## Exercise 174 Mental Addition

Can a normal person with a good memory and a liking for numbers be taught to become a mental calculating wizard? Yes, in fact, in a month or two of consistent training, a person could appear to be a calculating prodigy. As with most things, practice is extremely important. Most lightning calculators "play" with numbers day and night, and they delight in finding new ways that certain numbers relate to each other. Numbers are their language, and they create harmonies with them in their minds.

For centuries there have been exceptional examples of human calculators. Studies of lightning mental calculators have revealed that they primarily are either visualizers or auditory-rhythmic types (kinesthetic types have not yet been recognized). Long tables of squares, cubes, logarithms and countless other numerical facts are stored in the subconscious memories of human calculators along with hundreds of shortcut procedures in calculation. Some seem to develop their skill at an early age and have a natural flair for calculating. For instance, at the age of 3, Carl Friedrich Gauss looked at his father's weekly payroll for his laborers and said "Father, the reckoning is wrong ... " The child's solution turned out to be right and yet no one had taught him arithmetic!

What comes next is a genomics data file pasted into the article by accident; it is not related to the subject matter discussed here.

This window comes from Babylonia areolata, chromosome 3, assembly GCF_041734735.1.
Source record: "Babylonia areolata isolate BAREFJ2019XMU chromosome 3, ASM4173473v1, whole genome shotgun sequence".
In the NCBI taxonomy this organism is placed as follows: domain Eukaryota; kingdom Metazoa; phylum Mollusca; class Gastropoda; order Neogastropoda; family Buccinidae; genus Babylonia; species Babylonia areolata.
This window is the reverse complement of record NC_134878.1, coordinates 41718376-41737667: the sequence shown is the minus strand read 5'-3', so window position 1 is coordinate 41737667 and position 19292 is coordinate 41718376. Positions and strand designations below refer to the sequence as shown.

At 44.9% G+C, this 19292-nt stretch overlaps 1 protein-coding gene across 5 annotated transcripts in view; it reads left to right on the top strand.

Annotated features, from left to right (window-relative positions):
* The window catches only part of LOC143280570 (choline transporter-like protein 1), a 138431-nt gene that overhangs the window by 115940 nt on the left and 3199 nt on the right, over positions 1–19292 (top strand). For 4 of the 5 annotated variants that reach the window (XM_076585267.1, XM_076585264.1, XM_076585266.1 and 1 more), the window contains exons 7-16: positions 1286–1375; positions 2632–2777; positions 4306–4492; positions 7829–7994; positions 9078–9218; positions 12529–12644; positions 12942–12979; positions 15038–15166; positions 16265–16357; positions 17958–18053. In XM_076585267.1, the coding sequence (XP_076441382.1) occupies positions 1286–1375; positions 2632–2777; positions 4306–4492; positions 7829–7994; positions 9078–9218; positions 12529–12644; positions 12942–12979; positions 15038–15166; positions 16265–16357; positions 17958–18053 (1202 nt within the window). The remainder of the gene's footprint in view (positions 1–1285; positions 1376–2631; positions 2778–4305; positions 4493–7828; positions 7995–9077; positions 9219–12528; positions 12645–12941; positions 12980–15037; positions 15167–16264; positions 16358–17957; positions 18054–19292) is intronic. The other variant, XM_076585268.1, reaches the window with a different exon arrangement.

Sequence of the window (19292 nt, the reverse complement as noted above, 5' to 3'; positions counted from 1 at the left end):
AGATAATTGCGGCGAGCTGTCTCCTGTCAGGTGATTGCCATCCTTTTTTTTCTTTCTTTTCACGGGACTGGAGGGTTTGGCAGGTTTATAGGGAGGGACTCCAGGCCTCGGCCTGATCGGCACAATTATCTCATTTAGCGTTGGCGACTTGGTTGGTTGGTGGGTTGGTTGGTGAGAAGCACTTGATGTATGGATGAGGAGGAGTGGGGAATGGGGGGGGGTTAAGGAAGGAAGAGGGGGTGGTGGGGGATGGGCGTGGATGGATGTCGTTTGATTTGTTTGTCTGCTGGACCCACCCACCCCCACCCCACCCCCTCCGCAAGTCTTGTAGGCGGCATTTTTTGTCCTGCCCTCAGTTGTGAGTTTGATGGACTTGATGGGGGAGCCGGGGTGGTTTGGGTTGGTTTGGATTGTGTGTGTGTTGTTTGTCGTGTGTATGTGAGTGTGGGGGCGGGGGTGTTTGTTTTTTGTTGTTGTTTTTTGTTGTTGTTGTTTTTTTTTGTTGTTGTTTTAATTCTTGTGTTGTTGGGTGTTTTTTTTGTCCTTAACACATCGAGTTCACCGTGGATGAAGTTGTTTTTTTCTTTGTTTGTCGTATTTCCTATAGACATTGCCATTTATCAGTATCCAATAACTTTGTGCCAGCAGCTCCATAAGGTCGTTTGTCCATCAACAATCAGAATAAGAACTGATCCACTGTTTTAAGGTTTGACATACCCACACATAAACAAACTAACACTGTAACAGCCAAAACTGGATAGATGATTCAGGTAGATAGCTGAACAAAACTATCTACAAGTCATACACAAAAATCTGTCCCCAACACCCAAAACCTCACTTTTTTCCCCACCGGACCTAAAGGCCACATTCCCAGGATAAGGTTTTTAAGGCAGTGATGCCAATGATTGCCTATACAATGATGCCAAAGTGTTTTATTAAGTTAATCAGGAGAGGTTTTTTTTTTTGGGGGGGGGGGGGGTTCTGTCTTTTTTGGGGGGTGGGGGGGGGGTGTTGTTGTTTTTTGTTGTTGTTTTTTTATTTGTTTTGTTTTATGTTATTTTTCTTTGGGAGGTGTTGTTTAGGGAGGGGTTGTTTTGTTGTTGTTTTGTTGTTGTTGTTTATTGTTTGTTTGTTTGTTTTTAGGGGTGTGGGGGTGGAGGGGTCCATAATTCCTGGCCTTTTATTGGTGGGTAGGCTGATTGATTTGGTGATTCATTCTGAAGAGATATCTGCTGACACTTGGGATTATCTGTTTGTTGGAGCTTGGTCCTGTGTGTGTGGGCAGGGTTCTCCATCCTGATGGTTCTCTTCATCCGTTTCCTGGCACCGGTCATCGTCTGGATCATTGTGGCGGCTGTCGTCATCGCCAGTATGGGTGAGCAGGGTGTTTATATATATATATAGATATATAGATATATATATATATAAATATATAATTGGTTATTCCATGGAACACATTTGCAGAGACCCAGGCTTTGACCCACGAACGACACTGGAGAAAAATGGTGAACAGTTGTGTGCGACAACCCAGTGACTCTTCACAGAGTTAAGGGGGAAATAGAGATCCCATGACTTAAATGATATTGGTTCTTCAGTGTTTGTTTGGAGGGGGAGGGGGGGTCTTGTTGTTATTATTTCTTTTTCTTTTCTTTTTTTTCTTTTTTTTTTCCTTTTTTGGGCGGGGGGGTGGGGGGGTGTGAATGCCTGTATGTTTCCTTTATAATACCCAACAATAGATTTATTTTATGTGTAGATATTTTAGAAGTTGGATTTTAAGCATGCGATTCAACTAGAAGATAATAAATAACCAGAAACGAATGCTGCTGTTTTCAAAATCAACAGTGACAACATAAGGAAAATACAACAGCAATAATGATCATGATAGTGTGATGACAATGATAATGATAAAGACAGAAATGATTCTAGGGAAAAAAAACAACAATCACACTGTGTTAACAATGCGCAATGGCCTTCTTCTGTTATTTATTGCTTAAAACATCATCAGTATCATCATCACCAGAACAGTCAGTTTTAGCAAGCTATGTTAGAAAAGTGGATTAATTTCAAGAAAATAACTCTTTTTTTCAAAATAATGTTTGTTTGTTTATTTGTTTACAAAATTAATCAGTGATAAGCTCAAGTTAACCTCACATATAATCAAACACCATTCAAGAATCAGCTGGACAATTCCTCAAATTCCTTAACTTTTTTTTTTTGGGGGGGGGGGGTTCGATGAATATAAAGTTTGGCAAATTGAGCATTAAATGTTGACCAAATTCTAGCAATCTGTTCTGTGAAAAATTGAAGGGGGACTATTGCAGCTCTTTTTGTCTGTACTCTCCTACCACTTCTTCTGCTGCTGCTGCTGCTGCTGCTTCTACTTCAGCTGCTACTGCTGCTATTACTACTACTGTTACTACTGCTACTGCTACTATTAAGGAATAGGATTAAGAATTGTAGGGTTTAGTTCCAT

Practicing preliminary basics acquaints the mind to the shortcut techniques that eventually become automatic when the right brain takes over. It's like passing a critical threshold and suddenly a shift takes place. The calculating process is so fast that it becomes hard for the conscious mind to explain the process to a listener.

To add columns of figures more rapidly, start pairing your numbers so that you think of 2 digits as one.

For example: Don't add, just practice pairing the following addition columns:

Practice pairing until it becomes automatic. Now design single columns of numbers and as fast as you can, add them up running your finger down the columns.

Doing the following problem with the old-fashioned method, from right to left, you find that the 9 and 1 add to 10, leaving you with 1 to carry. If you go from left to right by pairing, you get a 7 and a 10. When the sum of a column of figures has more than one digit, simply add the 10's digit to the preceding column. In our example, since 9 + 1 is 10, you simply add the 10's digit to 5 + 2 to make 8; thus 80 is the answer. 59 + 21

The simplicity of this left to right process will reveal itself with practice. Now pair the following:

49 73 62 84 28 57 84 15 61 43 25 + 23 + 19 + 29 + 18 + 49 + 43 + 17 + 89 + 39 + 29 + 47

Now do some other examples in your mind and see how much easier it feels.

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